If parenting was an Olympic sport, Esther Wojcicki would be a contender for a gold medal. She has raised three successful daughters- Susan is the CEO of YouTube, Janet is a professor of pediatrics, and Anne is the co-founder and CEO of 23andMe.
Her daughters’ success has placed her among the ranks of “famous moms”, and as such, she often gets questions from other parents for how they, too, can raise successful kids. Whenever she finds herself in these discussions, she always has one piece of advice, and what she has to say might surprise you.
Teach Your Kids to Care
Wojcicki says that she grew up with the belief that she had a duty to care for her community, and to strive to make it a better place. At the time, she didn’t realize the impact her own actions would have on her children’s well-being, but she always tried to show them through her actions what they could achieve.
One of the biggest lessons that, in Wojcicki’s opinion, many parents seem to miss when raising their kids is the value of kindness.
She did not, however, lecture her daughters about the importance of serving a community. She truly did care about making her community a better place. She cared about doing what she could to help tackle the big problems facing those around her, and that level of sincerity was evident to her kids.
Raising her daughters in that kind of environment meant that they grew up caring, too .
A Country Built on Narcissism
Wojcicki believes that the American idea is all wrong. She says that when kids are taught that they are the center of the universe, they grow to be young adults who are unprepared to take on causes that could make the world a better place.
The American idea is to get rich quick, then coast through life- vacationing in exotic destinations, buying luxury homes and vehicles, and going out to expensive dinners. For this reason, kids are raised to focus on making money, and they expect that doing so will lead to happiness and fulfillment.
These kinds of pursuits cause people to always prioritize themselves over the good of the community. They don’t fight for social causes and are pursuing lives devoid of meaning and purpose. This self-fulfilling attitude turns people into narcissists and thrill addicts, who are often lonely and depressed.
“I’ve met lots of unhappy millionaires and even some unhappy billionaires,” says Wojcicki. “A lot of them probably started out as directionless kids.” 
- Impulsive 
Chances are, as you read that list of traits, you were probably thinking of at least a couple of people you know who are exactly like that. If you were, you’re not alone- a study conducted by the American Psychology Association found that not only do people in other countries view Americans as being this way, but American people rank themselves as being more narcissistic than other nations .
Americans place individualism as a top priority, and this extreme desire to “stand out from the crowd” makes the United States a breeding ground for self-indulgent behavior.
As a nation, we are consumed by an obsession with acquiring fame and fortune- and with today’s technology, it seems like anybody can do it. With social media, YouTube, and apps like Tik Tok, our reach has become much larger- one video has the potential to catapult you into stardom, and you can do it from the comfort of your own home .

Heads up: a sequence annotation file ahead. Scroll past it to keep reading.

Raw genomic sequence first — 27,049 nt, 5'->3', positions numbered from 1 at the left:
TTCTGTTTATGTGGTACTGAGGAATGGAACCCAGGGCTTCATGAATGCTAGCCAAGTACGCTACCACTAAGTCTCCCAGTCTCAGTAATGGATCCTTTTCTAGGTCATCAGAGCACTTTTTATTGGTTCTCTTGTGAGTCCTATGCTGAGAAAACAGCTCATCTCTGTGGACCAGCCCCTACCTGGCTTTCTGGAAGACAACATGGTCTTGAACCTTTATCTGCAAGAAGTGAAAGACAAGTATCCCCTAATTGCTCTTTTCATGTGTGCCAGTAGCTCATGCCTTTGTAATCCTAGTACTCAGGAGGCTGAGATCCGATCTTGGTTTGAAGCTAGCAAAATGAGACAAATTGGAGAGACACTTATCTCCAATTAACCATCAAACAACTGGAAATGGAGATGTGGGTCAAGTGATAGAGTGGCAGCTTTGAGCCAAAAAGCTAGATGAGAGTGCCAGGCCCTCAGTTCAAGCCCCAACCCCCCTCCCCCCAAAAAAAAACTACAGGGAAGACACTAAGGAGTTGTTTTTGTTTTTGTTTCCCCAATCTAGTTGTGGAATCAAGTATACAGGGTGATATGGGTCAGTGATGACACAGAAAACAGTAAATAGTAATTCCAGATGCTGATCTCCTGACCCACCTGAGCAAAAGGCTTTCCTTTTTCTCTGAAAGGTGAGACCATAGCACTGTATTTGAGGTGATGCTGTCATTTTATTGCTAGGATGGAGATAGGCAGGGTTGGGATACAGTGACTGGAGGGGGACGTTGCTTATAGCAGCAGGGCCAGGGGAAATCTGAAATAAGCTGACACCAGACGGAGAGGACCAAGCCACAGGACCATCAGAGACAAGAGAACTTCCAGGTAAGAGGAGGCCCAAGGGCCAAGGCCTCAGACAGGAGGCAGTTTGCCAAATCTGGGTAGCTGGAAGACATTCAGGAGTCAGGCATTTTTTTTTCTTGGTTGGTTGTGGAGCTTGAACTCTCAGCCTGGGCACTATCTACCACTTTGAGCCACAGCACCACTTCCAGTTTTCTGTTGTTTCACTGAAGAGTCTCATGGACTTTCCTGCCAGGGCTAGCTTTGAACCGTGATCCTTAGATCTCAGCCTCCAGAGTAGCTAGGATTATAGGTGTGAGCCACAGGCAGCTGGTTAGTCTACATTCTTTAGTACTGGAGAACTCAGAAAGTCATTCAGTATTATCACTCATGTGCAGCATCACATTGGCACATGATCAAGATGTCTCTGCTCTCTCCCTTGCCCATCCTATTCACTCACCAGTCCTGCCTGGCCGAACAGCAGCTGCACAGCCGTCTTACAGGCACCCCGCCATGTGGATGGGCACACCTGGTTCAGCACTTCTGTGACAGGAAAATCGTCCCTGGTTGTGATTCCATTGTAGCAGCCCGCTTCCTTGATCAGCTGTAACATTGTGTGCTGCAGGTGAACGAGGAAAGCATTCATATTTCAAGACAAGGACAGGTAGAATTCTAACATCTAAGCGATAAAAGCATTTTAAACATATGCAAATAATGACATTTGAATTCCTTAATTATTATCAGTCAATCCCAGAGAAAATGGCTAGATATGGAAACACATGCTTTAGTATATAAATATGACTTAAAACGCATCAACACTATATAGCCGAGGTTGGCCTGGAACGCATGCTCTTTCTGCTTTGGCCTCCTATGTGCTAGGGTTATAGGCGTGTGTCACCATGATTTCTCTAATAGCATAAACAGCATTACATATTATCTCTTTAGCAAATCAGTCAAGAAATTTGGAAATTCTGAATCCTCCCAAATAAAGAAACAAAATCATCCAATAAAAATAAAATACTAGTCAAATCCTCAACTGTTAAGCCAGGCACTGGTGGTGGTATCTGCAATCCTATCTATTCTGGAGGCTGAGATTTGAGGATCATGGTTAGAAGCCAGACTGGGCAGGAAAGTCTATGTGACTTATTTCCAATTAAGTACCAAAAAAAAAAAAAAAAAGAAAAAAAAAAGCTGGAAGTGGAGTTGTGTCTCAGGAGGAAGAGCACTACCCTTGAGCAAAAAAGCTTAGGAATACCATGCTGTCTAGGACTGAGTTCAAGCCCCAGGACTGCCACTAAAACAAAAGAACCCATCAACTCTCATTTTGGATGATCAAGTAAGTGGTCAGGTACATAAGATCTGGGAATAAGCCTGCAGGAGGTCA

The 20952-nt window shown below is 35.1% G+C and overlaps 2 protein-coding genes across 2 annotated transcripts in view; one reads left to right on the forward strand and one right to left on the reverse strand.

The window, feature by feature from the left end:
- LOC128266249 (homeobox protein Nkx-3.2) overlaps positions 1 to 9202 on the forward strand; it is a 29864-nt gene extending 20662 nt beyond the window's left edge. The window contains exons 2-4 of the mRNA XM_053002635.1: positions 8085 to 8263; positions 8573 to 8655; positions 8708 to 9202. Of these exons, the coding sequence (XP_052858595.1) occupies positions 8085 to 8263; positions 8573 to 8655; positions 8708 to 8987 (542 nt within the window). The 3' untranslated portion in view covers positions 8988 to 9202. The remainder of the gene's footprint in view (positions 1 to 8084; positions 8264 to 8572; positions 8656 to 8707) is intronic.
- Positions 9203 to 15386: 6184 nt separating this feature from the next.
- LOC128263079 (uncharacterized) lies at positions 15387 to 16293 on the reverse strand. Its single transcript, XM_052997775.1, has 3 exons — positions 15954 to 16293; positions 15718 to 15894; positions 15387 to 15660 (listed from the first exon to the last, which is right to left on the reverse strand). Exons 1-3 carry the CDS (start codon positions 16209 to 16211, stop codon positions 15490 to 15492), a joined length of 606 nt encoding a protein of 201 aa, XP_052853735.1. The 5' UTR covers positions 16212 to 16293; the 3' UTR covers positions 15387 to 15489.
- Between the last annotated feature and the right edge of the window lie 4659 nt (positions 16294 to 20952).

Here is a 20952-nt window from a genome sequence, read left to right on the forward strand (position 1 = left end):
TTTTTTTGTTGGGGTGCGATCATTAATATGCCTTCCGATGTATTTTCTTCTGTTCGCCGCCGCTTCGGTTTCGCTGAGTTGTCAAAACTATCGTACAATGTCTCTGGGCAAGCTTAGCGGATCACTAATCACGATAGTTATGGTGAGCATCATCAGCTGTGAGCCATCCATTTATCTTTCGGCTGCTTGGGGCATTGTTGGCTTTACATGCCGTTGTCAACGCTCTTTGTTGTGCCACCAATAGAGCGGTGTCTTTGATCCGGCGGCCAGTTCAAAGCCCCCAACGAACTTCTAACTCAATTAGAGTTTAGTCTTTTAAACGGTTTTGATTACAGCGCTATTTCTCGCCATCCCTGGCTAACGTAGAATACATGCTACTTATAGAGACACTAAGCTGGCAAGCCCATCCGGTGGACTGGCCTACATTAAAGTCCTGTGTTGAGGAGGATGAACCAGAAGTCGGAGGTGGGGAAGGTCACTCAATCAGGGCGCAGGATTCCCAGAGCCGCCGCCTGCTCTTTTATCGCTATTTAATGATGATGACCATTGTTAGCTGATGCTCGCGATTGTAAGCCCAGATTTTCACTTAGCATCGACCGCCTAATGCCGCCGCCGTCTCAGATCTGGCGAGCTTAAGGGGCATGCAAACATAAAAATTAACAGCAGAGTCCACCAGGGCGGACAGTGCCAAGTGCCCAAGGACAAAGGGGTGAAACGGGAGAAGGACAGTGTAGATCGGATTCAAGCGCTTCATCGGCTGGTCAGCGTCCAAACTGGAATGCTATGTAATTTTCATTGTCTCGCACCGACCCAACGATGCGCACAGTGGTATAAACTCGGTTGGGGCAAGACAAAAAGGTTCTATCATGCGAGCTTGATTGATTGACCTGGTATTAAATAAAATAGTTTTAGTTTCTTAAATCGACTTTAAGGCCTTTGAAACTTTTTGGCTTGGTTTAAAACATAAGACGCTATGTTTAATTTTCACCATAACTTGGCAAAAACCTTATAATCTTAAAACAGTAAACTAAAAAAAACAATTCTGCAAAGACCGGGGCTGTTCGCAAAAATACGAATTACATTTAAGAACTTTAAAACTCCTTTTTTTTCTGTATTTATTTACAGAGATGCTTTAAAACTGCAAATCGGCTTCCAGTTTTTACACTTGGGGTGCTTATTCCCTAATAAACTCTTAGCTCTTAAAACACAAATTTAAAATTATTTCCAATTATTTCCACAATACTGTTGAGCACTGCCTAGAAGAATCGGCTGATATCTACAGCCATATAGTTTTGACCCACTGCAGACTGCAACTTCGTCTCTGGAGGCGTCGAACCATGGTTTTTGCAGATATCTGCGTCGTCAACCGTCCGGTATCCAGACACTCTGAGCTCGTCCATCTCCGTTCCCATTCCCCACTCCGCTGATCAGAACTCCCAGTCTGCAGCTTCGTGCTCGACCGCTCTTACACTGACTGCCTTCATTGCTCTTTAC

But when all of our efforts are focused on rising above the masses and creating a name for ourselves, we stop looking out for the needs of others. This has led to an increase in anxiety, depression, and other mental health issues.
The Importance of Taking Care of Our Communities
The amount of research highlighting the benefits of community engagement and volunteerism is vast. One 2013 study found that adolescents who spent time volunteering within their communities not only saw a decrease in negative moods but actually showed a decrease in risk for issues with their cardiovascular health .
Wojcicki wonders how many of us consider this when raising our kids.
“How many of us take up causes and show our kids, through our own behavior, how to fight for our communities?” she wonders. “How many children feel empowered to take on the biggest challenges of our time and find a way to contribute?” 
Wojcicki has noticed that children seem to be increasingly self-centered. Their main focus is where they want to go to school, what vacations they want to take, and what things they want to buy.
Altruism, Happiness, and Success
She believes that when we teach our kids to prioritize service and purpose, as opposed to chasing money and possessions, we will raise kids who are happier and more capable of tackling larger problems.
When we raise kids who care for their communities and work to create positive social changes within them, we also create an environment wherein everyone can experience success. But if you were not raised with those ideals and you’re not sure where to start, Wojcicki says you needn’t worry- it’s not that hard to start.
“The main thing you need is the right attitude — toward yourself and your children. You can start small. Volunteer for one hour in your community. Go to a city council meeting. Research an issue that affects your neighborhood. At the very least, you can vote.” 
Everywhere, she argues, there is a problem to be solved, someone to help, or a cause to champion. If we begin teaching our kids these values and empowering them to use their resources and skills to help, we can move toward a world that promotes the well-being and success of everyone in our communities.
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